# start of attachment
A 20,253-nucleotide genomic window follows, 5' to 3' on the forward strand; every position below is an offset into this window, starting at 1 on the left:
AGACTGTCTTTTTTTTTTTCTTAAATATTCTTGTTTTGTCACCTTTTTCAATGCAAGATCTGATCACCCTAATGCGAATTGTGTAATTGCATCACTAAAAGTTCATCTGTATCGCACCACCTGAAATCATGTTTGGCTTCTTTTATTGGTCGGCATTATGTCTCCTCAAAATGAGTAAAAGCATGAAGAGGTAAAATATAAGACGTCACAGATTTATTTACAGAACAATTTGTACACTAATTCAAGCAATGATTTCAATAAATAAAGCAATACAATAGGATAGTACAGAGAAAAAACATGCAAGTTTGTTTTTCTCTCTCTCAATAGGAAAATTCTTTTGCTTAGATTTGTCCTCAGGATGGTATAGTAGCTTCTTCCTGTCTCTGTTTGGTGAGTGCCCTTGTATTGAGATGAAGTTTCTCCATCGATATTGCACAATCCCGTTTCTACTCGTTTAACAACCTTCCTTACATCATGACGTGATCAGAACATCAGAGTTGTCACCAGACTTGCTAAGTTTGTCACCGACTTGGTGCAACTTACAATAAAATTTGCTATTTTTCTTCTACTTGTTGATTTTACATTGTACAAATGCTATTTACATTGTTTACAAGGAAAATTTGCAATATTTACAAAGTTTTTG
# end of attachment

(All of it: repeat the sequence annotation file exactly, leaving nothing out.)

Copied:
A 20,253-nucleotide genomic window follows, 5' to 3' on the forward strand; every position below is an offset into this window, starting at 1 on the left:
AGACTGTCTTTTTTTTTTTCTTAAATATTCTTGTTTTGTCACCTTTTTCAATGCAAGATCTGATCACCCTAATGCGAATTGTGTAATTGCATCACTAAAAGTTCATCTGTATCGCACCACCTGAAATCATGTTTGGCTTCTTTTATTGGTCGGCATTATGTCTCCTCAAAATGAGTAAAAGCATGAAGAGGTAAAATATAAGACGTCACAGATTTATTTACAGAACAATTTGTACACTAATTCAAGCAATGATTTCAATAAATAAAGCAATACAATAGGATAGTACAGAGAAAAAACATGCAAGTTTGTTTTTCTCTCTCTCAATAGGAAAATTCTTTTGCTTAGATTTGTCCTCAGGATGGTATAGTAGCTTCTTCCTGTCTCTGTTTGGTGAGTGCCCTTGTATTGAGATGAAGTTTCTCCATCGATATTGCACAATCCCGTTTCTACTCGTTTAACAACCTTCCTTACATCATGACGTGATCAGAACATCAGAGTTGTCACCAGACTTGCTAAGTTTGTCACCGACTTGGTGCAACTTACAATAAAATTTGCTATTTTTCTTCTACTTGTTGATTTTACATTGTACAAATGCTATTTACATTGTTTACAAGGAAAATTTGCAATATTTACAAAGTTTTTG